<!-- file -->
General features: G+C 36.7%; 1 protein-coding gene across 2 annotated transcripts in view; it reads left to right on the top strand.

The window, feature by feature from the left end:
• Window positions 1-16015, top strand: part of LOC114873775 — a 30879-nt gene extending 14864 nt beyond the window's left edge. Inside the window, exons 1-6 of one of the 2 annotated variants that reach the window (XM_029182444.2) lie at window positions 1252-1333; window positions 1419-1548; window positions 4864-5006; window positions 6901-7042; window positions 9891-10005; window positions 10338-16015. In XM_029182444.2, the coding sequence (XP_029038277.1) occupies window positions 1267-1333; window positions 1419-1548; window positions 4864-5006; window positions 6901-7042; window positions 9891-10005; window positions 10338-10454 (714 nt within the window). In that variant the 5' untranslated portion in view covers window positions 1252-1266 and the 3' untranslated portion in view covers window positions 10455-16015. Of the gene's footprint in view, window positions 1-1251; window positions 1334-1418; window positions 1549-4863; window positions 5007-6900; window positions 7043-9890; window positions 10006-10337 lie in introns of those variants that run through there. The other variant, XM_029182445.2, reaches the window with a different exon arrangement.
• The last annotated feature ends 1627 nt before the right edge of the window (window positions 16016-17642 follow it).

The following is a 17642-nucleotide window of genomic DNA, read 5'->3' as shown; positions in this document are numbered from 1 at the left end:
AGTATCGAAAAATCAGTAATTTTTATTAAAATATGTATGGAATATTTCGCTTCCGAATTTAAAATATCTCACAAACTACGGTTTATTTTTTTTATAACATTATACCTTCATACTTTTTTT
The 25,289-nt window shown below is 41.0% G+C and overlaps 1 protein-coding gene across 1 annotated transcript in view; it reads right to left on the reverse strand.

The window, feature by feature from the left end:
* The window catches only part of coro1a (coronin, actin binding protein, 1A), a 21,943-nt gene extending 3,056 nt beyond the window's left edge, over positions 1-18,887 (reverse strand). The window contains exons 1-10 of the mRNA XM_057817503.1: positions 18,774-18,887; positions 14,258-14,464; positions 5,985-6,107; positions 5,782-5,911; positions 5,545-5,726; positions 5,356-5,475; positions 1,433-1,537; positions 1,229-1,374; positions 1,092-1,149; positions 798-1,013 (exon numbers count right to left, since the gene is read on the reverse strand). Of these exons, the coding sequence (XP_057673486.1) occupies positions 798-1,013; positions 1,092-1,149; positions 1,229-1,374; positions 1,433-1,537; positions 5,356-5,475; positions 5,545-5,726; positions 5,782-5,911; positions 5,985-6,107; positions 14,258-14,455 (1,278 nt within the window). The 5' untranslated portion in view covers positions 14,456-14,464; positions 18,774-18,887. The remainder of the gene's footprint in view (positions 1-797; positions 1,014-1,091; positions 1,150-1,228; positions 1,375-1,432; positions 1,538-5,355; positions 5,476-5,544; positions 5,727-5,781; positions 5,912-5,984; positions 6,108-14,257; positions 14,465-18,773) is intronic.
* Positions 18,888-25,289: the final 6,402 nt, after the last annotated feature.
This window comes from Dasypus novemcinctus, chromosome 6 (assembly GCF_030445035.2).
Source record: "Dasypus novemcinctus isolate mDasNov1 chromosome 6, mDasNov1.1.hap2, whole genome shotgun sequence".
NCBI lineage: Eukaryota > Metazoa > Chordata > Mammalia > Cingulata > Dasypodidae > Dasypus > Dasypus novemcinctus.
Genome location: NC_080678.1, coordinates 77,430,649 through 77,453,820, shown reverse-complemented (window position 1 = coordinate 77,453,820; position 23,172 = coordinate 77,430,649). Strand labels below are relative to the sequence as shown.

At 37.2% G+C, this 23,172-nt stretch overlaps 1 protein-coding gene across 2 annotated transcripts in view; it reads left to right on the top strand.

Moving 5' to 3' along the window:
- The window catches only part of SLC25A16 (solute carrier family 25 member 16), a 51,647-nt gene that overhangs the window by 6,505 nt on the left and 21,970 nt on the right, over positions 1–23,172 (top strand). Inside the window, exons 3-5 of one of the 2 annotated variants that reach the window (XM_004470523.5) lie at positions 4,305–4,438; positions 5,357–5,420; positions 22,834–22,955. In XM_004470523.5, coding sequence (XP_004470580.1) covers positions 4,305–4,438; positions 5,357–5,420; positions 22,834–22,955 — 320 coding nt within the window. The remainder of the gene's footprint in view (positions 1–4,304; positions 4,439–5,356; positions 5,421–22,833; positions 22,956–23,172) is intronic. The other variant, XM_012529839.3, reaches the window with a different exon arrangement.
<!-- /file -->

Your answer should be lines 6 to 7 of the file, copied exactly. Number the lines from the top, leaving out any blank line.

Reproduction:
AGTATCGAAAAATCAGTAATTTTTATTAAAATATGTATGGAATATTTCGCTTCCGAATTTAAAATATCTCACAAACTACGGTTTATTTTTTTTATAACATTATACCTTCATACTTTTTTT
The 25,289-nt window shown below is 41.0% G+C and overlaps 1 protein-coding gene across 1 annotated transcript in view; it reads right to left on the reverse strand.